Baltimore Ravens: The Browns Expose the Ravens' Biggest Weakness

Shawn Brubaker@@63brubakerContributor IIDecember 24, 2011

BALTIMORE, MD - DECEMBER 24:  Joe Flacco #5 of the Baltimore Ravens passes against the Cleveland Browns at M&T Bank Stadium on December 24. 2011 in Baltimore, Maryland. The Ravens lead the Browns 17-0 at the half. (Photo by Larry French/Getty Images)
Larry French/Getty Images

A win is never a bad thing in the NFL. They can be hard to come by for some teams, but the Baltimore Ravens have become accustomed to winning football games. This week against the Cleveland Browns was no different. This trend will not continue in the playoffs though, if their passing offense can't improve.

In their 20-14 victory over the Cleveland Browns, the Ravens showed signs of being a dominant team. In the first half, they ran the ball at will and passed the ball efficiently. If the Ravens could play at that level all the time, they would be the best team in the league.

After getting thoroughly embarrassed in the first half, the Browns took complete control in the second half. They did this through no merit of their own, however, as the Ravens' offense completely stalled. Ultimately, the Browns did too little, too late, but they still managed to dominate the second half.

The majority of the blame lies on the Ravens' passing game. Joe Flacco started the game eight of 12 passing, and after one half, he looked like he was on the verge of one of the best games of his career. After an abysmal second half, Flacco finished only 11 of 24 for 132 yards, with two touchdowns and an interception. 

Flacco does not deserve a majority of the blame, though. His receivers and his offensive line completely let him down. The Ravens first two drives of the second half ended with Ed Dickson drops. Both drops were perfect throws down the field from Flacco.

Drops aside, the Ravens receivers failed to get open. On one play, Joe Flacco scanned the entire field before having to settle for a dump-off pass to Ricky Williams. On another, Lee Evans had a defensive back on his heels in single coverage, only to run a poor route and allow the defender to make a play on the ball. Very rarely does Flacco's first read get open.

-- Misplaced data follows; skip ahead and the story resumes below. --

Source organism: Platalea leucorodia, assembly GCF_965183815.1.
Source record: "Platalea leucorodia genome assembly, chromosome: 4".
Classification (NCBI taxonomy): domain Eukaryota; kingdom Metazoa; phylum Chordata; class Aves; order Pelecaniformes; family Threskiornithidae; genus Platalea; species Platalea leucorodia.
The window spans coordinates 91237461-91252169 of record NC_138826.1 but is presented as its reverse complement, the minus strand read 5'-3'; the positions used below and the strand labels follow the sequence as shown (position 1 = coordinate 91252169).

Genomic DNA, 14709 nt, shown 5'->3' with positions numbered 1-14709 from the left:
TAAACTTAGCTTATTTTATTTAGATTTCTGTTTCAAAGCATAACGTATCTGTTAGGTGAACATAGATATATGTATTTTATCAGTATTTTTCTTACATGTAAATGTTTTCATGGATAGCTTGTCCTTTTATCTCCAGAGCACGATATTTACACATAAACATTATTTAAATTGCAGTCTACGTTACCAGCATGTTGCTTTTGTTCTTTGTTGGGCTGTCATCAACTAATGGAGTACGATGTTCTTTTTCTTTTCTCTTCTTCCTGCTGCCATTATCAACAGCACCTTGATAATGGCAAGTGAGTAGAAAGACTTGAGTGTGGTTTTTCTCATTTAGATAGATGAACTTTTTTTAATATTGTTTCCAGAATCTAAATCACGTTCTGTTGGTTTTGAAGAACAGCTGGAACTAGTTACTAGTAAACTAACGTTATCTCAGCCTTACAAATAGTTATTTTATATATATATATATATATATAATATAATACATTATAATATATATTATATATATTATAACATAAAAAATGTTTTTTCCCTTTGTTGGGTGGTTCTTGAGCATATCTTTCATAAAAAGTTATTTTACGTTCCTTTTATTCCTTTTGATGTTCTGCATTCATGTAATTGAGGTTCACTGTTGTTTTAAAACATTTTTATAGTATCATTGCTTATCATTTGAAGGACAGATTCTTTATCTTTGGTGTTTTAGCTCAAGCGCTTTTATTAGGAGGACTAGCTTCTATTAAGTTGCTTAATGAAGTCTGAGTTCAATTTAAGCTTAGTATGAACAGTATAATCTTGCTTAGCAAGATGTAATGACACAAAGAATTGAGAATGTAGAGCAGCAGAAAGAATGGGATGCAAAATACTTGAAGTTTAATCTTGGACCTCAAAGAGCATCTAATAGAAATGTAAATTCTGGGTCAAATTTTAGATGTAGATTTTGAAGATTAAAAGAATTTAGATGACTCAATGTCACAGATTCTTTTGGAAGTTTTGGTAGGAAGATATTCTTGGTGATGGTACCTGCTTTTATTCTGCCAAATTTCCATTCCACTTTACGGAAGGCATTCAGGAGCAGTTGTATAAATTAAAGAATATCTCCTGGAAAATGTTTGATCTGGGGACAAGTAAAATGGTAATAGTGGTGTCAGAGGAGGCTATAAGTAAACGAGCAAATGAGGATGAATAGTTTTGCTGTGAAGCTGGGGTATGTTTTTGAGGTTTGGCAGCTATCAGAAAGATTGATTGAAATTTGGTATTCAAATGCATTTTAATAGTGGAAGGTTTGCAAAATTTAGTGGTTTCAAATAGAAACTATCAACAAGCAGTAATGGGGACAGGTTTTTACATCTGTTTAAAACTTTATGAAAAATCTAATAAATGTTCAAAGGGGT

This leads to Flacco being forced to hold on to the ball too long, and the offensive line is simply not good enough to block that long. Surprisingly, Flacco only got sacked once, but he was pressured often and forced to throw the ball before anyone was open.

To be fair, many fans and analysts blame the Ravens offensive issues on coordinator Cam Cameron. In this game, the Ravens had a good mixture of run and pass, but their passing offense was bland and predictable. The main problem, though, was still a lack of execution on the field.

The loss of Anquan Boldin was certainly felt, and his return in the playoffs should help. Even with Boldin, though, the Ravens struggled to pass the football recently.

The Ravens simply cannot hope to win the division next week against the Bengals if they cannot pass the ball effectively. Even the return of Boldin will not be enough in the playoffs if the rest of the Ravens players don't play at a higher level. The Ravens can go as far as Joe Flacco and the passing game can take them.